NEWS - Tuesday, September 27, 2005

Eidos Adds Some Months Onto 25 To Life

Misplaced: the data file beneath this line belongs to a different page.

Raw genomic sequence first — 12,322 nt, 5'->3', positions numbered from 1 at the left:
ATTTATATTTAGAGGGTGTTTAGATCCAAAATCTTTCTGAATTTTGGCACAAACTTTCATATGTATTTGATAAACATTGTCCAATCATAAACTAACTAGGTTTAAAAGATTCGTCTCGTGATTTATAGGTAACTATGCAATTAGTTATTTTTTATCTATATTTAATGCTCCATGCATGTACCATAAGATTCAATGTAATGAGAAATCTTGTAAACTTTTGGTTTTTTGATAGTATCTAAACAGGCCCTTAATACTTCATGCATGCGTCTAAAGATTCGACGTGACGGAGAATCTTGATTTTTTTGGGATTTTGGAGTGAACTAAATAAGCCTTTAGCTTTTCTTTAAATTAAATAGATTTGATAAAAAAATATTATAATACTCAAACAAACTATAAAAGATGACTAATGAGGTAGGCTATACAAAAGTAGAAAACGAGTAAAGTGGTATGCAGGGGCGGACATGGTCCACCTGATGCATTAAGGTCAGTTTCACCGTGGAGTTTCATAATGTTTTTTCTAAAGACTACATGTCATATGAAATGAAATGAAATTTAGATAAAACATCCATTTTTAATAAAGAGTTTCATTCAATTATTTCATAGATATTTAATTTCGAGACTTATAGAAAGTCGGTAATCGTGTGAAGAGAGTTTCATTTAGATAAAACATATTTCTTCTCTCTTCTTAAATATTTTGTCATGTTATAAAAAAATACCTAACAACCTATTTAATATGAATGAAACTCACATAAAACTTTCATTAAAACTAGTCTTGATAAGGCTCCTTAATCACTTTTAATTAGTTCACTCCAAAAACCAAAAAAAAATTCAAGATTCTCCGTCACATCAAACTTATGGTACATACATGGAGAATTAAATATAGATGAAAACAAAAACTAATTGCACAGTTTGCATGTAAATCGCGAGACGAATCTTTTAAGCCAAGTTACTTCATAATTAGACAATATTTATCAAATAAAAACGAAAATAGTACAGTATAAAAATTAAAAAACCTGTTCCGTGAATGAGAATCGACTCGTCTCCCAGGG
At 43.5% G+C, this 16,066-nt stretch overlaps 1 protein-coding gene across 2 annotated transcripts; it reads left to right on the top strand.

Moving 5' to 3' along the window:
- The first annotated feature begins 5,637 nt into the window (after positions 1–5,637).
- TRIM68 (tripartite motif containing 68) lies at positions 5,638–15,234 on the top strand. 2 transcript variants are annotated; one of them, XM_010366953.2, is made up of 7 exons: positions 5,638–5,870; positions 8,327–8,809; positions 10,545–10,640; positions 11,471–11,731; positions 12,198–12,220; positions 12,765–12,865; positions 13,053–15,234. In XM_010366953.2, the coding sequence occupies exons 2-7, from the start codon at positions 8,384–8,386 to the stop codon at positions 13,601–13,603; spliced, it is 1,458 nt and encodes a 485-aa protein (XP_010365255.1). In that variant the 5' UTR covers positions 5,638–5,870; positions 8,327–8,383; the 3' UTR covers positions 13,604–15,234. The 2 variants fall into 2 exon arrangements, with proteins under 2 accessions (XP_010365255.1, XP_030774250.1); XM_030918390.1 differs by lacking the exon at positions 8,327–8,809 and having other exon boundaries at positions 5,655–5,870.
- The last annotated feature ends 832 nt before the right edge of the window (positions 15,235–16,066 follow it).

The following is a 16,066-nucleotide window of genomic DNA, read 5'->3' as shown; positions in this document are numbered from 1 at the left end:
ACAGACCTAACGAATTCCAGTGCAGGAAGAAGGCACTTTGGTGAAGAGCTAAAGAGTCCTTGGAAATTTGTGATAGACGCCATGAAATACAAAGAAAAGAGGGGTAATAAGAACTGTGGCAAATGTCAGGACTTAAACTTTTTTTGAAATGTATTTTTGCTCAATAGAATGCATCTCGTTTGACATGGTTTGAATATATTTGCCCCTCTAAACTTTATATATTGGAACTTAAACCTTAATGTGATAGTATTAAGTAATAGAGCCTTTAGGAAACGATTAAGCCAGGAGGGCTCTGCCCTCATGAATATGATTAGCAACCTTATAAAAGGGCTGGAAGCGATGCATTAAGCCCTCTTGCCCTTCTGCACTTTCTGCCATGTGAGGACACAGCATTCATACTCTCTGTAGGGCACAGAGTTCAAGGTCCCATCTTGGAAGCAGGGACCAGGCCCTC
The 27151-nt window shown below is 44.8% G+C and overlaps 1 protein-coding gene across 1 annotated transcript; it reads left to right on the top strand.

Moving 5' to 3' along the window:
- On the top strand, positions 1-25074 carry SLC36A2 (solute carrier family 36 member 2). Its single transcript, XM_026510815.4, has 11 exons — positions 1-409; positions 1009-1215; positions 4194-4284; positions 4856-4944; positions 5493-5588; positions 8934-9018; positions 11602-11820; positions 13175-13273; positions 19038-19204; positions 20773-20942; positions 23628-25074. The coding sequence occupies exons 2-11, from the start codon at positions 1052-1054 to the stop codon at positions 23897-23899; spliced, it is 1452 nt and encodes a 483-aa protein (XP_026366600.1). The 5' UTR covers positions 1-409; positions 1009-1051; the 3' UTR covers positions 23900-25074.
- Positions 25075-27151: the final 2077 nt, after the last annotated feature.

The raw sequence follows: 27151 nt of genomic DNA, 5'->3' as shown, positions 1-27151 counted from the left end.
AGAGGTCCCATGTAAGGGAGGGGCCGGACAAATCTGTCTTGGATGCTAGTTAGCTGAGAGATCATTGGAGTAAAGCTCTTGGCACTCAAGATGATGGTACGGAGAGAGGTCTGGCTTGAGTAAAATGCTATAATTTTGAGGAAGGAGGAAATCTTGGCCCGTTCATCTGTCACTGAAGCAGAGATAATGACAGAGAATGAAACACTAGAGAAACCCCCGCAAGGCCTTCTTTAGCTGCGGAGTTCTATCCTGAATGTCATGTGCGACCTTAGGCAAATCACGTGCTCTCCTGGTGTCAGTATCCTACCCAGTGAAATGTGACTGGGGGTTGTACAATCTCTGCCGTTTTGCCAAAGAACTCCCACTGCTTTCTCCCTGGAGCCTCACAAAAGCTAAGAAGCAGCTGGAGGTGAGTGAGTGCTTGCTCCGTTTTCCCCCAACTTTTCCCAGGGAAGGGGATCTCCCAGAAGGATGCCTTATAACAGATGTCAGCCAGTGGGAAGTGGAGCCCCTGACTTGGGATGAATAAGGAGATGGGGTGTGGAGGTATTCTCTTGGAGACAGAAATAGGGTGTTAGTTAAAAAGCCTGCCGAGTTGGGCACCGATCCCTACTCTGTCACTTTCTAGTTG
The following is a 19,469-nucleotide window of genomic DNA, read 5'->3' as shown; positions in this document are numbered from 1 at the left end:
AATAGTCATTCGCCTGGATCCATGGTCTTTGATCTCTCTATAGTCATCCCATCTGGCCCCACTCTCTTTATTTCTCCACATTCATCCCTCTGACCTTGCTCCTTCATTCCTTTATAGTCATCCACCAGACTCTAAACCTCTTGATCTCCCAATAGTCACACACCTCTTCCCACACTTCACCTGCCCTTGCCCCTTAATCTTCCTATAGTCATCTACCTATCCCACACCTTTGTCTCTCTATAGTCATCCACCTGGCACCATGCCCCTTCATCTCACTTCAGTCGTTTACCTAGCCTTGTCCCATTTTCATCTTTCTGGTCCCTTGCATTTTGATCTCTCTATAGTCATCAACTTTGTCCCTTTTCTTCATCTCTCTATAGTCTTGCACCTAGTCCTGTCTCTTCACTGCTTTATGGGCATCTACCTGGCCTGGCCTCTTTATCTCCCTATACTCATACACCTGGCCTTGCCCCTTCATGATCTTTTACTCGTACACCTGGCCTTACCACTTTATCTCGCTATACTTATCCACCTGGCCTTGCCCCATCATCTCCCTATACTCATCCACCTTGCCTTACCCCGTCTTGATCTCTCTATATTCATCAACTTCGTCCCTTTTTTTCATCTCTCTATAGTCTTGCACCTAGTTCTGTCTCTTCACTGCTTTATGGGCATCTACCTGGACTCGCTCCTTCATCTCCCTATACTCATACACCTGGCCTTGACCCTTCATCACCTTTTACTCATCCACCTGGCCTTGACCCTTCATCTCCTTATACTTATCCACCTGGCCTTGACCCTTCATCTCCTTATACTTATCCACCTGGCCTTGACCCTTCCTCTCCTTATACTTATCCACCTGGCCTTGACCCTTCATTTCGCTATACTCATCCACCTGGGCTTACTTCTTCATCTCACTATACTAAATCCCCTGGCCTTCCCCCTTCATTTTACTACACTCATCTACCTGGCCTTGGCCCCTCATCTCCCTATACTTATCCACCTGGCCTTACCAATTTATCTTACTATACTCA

Eidos Gives 25 to Life Several More Months Eidos’ urban action title 25 to Life is no longer a 2005 title. The "Cops and Robbers" game has now been assigned a vague "2006" release date, and some in the industry believe that parent company SCi is deliberately avoiding any controversy the game might create upon release until their restructuring with Eidos is completed. Eidos announced today that they have delayed the release of their urban shooter 25 to Life into 2006, with no new release date given. The game had originally been scheduled to ship for Xbox, PlayStation 2 and PC this October. Eidos gave no specific reason for pushing the "first true Cops and Robbers game" back, other than "after business review" the company decided to reevaluate its release calendar. "Following the recent management change and restructure, Eidos is able to reevaluate its calendar of releases giving us the opportunity to make changes in the best interest of the business," stated Bill Gardner, CEO of U.S. Publishing. "It is in light of this review that we have decided to move the ship date for 25 to Life from October 2005 into next year." [ "... I assure you that we will market this [title] appropriately, as is required by both the first parties and the ESA," Bill Gardner, CEO of U.S. Publishing, Eidos ] This is now the third highly anticipated game in Eidos’ lineup that has seen a delay since the publisher was acquired by SCi Games earlier this year. Both Tomb Raider: Legend and Hitman: Blood Money were to have shipped along with 25 to Life this fall to form a solid holiday lineup for Eidos. Some in the industry are already suggesting that parent company SCi made Eidos delay 25 to Life because the British publisher doesn’t want to have to deal with the added controversy the title would bring in the midst of company restructuring. Although GTA has certainly been the #1 scapegoat for violence among youth in the mainstream press, Eidos’ 25 to Life has all the markings of a perfect target for anti-game activists. The game allows players to take on the role of either a gangster or police officer and because it portrays some of the worst elements of gang violence, such as using human beings as shields, killing police officers, attacking people with a variety of lethal and non-lethal weapons, politicians are already preparing to point their fingers at the game, proclaiming that it will magically transform children into thugs and murderers. In fact, as early as June of this year Senator Chuck Schumer (D-N.Y.) asked retailers to not stock 25 to Life upon its release. And Schumer even went as far as to ask that Sony and Microsoft cancel their respective licensing agreements with Eidos. "It’s the worst in a series of violent and gruesome games that lower the common denominator of decency," said Schumer. "25 to Life makes other controversial games like Grand Theft Auto look like ’Romper Room’." At the time, Schumer presumably was basing his judgment on what others had been telling him or on a brief preview trailer, since the game was still months away from release. We asked Bill Gardner in a prior interview if he’s worried about the controversy surrounding 25 to Life, but he did not seem overly concerned. "... I assure you that we will market this appropriately, as is required by both the first parties and the ESA. It does not concern me that the product has generated controversy, but at the same time, I do not like to see hysteria generated over a product that has not been released to the trades. Let’s all get some more information and make rational comments and decisions. It is, after all, a game," he told GameDAILY BIZ. You can tell that Eidos is taking every step to make sure people understand this game is not intended for children. In today’s press release, Eidos says, "25 To Life is an ESRB-rated Mature (M) entertainment title created for adults that gives the player the ability to experience the lifestyle of law enforcement officers and a criminal attempting to end his life of crime." This is one of the first times that this editor has seen a publisher make sure to state that a game is "created for adults" in its campaign.


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